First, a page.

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The continent’s health systems deal with an average of 150 cases of disease outbreaks and other public health emergencies each year. These range from armed conflicts to climate-related disasters (including floods, droughts and famines) and disease outbreaks. National routine vaccination programs had to work in this context.

The pandemic has increased vaccination gaps

On the continent, the pandemic has significantly disrupted national routine immunization programs. Health systems in many countries have been forced to divert limited resources to fight the pandemic. This often left vaccination services vulnerable.

At the height of the pandemic, several countries said they were shutting down vaccination services. There have been disruptions in vaccine supply chains, leading to stockpiling. The number of people seeking vaccination services fell due to restrictions on public gatherings. Many people also feared exposure to the virus in healthcare facilities.

A good measure of COVID-related disruptions to immunization programs is coverage of the three doses of diphtheria-tetanus-pertussis vaccine (DTP3). WHO uses the reach of DTP3 to monitor access to immunization services and measure the performance of broader health systems.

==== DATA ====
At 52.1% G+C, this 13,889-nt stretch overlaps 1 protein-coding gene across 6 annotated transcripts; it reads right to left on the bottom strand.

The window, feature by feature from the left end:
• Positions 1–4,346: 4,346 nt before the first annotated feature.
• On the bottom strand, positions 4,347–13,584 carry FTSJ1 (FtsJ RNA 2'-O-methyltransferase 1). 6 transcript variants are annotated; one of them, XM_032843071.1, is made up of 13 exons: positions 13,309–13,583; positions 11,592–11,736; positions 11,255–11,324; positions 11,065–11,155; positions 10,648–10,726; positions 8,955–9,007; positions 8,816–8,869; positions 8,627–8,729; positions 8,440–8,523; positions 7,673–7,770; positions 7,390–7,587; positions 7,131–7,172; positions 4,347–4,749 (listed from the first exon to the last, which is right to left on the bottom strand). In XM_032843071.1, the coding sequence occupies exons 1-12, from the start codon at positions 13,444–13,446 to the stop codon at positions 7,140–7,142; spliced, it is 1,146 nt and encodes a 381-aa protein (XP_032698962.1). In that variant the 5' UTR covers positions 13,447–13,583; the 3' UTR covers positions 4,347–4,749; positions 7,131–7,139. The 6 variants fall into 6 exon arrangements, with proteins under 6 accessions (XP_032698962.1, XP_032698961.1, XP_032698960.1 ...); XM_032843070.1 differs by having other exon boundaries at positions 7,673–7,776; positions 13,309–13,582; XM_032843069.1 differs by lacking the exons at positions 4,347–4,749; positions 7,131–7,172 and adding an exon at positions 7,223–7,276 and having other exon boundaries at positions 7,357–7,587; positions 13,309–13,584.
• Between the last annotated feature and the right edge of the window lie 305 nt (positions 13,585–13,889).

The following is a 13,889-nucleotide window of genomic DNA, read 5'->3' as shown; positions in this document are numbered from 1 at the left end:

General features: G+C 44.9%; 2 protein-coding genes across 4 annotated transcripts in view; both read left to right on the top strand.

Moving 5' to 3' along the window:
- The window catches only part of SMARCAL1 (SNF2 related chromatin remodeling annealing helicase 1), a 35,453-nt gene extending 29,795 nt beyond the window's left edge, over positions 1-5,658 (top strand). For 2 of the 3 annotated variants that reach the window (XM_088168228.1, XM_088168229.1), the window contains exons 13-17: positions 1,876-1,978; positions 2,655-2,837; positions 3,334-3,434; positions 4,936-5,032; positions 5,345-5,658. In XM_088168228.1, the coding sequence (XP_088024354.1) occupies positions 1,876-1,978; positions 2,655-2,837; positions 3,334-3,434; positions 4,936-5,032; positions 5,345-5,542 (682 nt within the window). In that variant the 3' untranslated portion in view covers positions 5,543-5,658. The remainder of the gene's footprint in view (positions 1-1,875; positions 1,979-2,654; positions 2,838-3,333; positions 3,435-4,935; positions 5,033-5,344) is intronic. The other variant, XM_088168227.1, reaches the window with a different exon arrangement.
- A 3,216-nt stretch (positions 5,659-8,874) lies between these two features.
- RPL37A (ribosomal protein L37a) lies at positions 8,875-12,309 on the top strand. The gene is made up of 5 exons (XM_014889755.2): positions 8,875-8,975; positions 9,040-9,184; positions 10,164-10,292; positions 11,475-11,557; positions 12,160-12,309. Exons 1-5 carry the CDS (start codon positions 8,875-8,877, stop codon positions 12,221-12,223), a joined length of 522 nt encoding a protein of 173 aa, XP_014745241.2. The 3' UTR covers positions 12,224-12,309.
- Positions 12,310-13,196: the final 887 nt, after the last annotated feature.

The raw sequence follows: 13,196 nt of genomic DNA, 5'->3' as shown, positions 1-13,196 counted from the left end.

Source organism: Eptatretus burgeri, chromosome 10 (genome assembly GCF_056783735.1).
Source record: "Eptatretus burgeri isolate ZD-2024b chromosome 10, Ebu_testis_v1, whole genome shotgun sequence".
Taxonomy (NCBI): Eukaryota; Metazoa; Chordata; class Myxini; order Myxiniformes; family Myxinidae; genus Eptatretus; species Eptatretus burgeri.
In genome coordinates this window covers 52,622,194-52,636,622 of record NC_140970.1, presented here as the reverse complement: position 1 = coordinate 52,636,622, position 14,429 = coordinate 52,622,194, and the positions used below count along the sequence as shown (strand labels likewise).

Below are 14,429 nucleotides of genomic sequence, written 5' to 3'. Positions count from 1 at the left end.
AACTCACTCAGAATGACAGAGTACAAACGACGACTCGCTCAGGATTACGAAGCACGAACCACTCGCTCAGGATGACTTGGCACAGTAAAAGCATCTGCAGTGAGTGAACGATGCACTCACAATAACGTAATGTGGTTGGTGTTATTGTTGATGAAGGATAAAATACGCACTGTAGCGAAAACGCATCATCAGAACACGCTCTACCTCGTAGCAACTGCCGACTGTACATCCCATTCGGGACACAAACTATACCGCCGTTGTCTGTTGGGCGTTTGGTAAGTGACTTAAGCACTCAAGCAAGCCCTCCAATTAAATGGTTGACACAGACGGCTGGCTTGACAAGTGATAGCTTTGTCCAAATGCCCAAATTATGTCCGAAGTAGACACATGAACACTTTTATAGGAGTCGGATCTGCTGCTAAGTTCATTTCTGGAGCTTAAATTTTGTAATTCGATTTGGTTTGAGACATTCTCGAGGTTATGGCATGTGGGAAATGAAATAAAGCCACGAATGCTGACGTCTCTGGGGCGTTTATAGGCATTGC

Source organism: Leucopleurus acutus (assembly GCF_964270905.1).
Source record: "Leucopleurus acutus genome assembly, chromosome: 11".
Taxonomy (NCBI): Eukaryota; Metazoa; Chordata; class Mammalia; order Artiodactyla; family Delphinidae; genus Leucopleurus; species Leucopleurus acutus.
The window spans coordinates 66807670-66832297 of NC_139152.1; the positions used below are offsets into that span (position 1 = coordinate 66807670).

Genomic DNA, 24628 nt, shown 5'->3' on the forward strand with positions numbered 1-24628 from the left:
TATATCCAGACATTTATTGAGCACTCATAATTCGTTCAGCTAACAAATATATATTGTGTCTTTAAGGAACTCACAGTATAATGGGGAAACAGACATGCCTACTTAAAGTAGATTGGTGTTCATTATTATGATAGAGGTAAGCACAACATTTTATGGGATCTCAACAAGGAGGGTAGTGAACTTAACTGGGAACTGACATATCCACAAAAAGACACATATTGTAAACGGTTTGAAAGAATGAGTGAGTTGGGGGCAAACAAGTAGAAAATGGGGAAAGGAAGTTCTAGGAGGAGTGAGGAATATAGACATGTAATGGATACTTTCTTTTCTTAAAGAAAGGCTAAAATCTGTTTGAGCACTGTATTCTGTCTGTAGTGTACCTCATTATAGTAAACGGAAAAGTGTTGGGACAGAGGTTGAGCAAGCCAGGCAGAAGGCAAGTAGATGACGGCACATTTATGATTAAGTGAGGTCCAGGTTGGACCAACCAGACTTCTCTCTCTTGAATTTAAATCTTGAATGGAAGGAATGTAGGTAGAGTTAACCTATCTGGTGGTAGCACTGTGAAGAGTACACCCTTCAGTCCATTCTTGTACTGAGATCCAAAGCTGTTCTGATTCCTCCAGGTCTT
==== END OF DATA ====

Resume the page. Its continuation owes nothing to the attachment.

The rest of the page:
The WHO report shows that the COVID-19 pandemic has contributed to an overall decline in DTP3 coverage worldwide, regardless of economic strength or income level.

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In Africa, national immunization programs in several countries maintained optimal performance, achieving DTP3 coverage rates in excess of 90%. These included Algeria, Botswana, Burkina Faso, Burundi, Ghana, Kenya, Malawi, Mauritius, Namibia, Sierra Leone, Uganda and Zambia.

Of concern, however, are the 29 countries that had less than 90% immunization coverage, resulting in significant under-vaccinations.

DTP vaccination coverage was below the WHO 90% threshold in many African countries.
Data source: WHO,

Rising misinformation and disinformation during the pandemic has also led to some decline in public trust in immunization services. This has significantly impacted the demand for vaccines.

Sketch a way forward

The pandemic offers useful lessons about the importance of continuously strengthening health systems and “resilient” routine national immunization programs.

COVID-19 has been a catalyst for renewed political interest in immunization programs. However, this needs to be followed up with regional solidarity to give new priority to routine vaccination in national and regional public health agendas.

National governments will be responsible for securing and sustaining donor funding while increasing domestic financial commitments to fill the funding gaps for national immunization programs. This is in line with the statements they agreed to.

Above all, the demand for vaccines and vaccination programs must be increased. This is critical to restoring public confidence in vaccines and immunization services in a post-COVID world.